Competition is good. Without the popularity of the T-Mobile unlimited data plan, we wouldn’t have the reluctant, new Verizon Unlimited data plan. In turn, Verizon’s new plan features made T-Mobile improve their deal to include HD video streaming video and 10 GB of LTE tethered hotspot data. In addition, starting 2/17, T-Mobile is running a special promotion of 2 lines with Unlimited data for $100 with taxes and fees included. If you assume $5 on monthly taxes and fees, that works out to $45 + $5 taxes per line. This is nice if you’re a 2-line household like me and are unable to take advantage of the 4-line deals. T-Mobile is effectively $35 + $5 taxes per line if you have 4 lines. Until 2/22, you can also stack another $150 for each line ported to T-Mobile (bring your own phone).
Here is a comparison graphic of the T-Mobile and Verizon Unlimited plans as of 2/17/17. Although created by T-Mobile, I found it fair enough. Adding in an estimated $5 per line in taxes and fees is even low in some geographic areas.
The final comparison point remains network quality (coverage, reliability, and speed). Although T-Mobile touts their network availability is within 2% of Verizon according to OpenSignal, this still remains a local issue. If T-Mobile doesn’t have coverage in your living room or in the middle if your commute, you don’t care about the rest of the network.
Premium features with a smaller price gap. Usually the “frugal” plans I talk about are MVNOs, but these plans have features that most MVNOs don’t have like:
- Free voice roaming. For example, the unlimited T-Mobile plan will let you roam on AT&T GSM networks in rural areas where they don’t have voice coverage. Verizon also offers voice roaming onto other networks in areas where they don’t have coverage.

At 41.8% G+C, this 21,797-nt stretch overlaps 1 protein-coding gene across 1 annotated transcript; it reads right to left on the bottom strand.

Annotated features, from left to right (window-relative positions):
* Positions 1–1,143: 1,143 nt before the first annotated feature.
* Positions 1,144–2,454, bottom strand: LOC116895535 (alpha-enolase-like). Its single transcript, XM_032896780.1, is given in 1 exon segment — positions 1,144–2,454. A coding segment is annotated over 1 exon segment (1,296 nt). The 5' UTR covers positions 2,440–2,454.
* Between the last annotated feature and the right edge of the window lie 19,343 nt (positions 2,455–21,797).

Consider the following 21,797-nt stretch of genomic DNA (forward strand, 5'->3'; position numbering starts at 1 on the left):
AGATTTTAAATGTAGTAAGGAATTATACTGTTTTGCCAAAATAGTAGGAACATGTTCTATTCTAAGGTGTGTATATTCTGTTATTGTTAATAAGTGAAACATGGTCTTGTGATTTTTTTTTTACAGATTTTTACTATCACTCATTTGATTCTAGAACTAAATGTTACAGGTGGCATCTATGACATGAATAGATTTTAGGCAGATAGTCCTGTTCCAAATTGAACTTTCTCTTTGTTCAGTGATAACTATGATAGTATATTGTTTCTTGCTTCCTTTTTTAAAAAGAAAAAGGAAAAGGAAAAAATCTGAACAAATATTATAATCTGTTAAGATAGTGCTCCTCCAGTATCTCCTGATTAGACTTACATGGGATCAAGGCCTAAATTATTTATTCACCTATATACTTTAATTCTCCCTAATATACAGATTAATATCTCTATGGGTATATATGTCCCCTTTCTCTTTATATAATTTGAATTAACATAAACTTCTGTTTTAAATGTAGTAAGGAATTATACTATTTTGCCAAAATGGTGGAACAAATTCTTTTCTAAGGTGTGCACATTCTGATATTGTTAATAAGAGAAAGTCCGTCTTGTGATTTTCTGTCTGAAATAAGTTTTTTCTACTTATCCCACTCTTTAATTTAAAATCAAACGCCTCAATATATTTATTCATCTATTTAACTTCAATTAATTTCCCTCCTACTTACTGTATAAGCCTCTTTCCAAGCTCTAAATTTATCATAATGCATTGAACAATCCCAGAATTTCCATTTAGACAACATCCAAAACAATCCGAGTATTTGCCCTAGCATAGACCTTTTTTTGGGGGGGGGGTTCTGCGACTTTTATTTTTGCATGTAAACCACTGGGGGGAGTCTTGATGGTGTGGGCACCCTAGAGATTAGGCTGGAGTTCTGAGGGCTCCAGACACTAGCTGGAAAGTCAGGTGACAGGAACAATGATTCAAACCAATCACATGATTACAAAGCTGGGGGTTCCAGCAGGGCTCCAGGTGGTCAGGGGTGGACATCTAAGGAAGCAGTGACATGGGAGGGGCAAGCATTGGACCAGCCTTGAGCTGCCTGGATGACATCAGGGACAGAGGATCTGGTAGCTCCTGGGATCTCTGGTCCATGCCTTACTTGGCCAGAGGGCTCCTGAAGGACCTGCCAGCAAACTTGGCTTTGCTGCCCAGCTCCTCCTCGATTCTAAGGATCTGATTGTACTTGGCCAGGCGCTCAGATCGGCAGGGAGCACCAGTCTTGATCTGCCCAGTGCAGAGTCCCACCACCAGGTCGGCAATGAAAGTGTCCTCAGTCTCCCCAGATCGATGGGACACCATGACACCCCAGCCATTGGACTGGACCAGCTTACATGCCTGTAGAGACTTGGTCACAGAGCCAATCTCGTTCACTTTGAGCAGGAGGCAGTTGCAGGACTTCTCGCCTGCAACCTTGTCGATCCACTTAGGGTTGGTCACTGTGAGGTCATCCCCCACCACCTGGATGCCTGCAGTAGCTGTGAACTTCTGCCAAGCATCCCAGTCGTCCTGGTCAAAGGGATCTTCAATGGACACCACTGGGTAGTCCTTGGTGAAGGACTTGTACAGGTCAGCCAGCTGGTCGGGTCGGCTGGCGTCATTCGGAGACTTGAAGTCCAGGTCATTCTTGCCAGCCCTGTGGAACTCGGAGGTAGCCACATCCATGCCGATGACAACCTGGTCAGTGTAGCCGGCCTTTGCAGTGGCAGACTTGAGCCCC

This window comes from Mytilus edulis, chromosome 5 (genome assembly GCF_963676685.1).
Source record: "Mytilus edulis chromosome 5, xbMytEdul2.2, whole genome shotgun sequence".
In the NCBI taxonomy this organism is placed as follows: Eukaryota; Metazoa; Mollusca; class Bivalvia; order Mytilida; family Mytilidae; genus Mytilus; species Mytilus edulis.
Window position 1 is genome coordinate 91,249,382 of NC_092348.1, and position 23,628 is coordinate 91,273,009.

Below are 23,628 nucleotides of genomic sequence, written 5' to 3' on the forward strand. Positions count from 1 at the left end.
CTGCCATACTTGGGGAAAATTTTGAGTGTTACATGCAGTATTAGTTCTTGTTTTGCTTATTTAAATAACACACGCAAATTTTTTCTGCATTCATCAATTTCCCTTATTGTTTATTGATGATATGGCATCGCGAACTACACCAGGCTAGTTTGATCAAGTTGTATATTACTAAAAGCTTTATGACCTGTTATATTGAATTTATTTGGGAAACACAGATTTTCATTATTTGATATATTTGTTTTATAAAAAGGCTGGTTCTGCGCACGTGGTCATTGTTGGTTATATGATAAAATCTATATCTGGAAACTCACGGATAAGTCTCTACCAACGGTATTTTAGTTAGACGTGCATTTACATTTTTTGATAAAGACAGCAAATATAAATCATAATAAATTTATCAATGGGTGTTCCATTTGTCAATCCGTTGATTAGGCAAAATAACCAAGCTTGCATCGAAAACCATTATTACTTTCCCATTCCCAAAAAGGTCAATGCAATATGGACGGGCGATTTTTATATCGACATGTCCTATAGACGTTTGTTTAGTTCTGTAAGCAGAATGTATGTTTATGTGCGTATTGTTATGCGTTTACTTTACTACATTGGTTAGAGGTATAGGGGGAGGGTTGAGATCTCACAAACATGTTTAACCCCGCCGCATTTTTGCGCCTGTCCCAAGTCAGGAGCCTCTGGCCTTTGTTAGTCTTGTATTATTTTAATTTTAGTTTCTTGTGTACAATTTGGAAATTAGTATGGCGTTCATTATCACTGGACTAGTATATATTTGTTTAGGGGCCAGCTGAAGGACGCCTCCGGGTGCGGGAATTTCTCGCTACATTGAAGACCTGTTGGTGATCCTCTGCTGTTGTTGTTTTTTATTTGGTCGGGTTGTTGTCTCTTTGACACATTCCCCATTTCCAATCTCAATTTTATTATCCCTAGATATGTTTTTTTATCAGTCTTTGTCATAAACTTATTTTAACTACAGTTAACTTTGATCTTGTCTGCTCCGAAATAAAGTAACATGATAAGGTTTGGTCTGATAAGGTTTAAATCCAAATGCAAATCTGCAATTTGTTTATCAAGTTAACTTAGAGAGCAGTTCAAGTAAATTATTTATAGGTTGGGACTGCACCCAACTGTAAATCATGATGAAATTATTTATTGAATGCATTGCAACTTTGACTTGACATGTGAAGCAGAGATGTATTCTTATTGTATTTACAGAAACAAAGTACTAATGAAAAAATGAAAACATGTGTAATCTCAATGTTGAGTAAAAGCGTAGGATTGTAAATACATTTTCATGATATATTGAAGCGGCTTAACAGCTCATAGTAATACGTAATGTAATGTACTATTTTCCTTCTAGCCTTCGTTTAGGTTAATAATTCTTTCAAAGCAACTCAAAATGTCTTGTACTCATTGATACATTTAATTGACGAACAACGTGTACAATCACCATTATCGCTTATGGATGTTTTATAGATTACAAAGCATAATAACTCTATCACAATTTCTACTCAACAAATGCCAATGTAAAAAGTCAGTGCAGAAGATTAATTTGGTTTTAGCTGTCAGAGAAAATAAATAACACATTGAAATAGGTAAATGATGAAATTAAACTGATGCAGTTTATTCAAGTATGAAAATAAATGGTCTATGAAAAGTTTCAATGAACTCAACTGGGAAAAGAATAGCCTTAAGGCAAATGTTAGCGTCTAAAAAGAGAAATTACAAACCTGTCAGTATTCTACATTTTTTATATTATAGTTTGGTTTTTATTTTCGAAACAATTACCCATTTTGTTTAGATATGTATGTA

- 4G LTE hotspot tethering. Most MVNOs either ban tethering or charge extra, including Cricket and Straight Talk.
- Unlimited high-speed data without throttling. T-Mobile will “network de-prioritize” your data after you use 28 GB in a single cycle, while Verizon will do the same at 22 GB. Basically, if the network is really busy at a specific point in time and you have exceeded those limits, your data speeds may go down. This is different than the “throttling” that other MVNOs do, for example an always-on speed limit of 128 kbps.
For travelers, T-Mobile also includes unlimited international text and 2G data in over 140 countries. While some MVNOs have poor customer service and support via e-mail only (no phone number), the major 4 carriers will at least have humans via 1-800 number.
Bottom line. T-Mobile and Verizon have both improved their Unlimited plan features and lowered the prices recently. While they still cost more than MVNO alternatives, they also offer a few premium features like hotspot tethering that MVNOs usually don’t include. You’ll have to decide if the premium features are worth it at these new price points.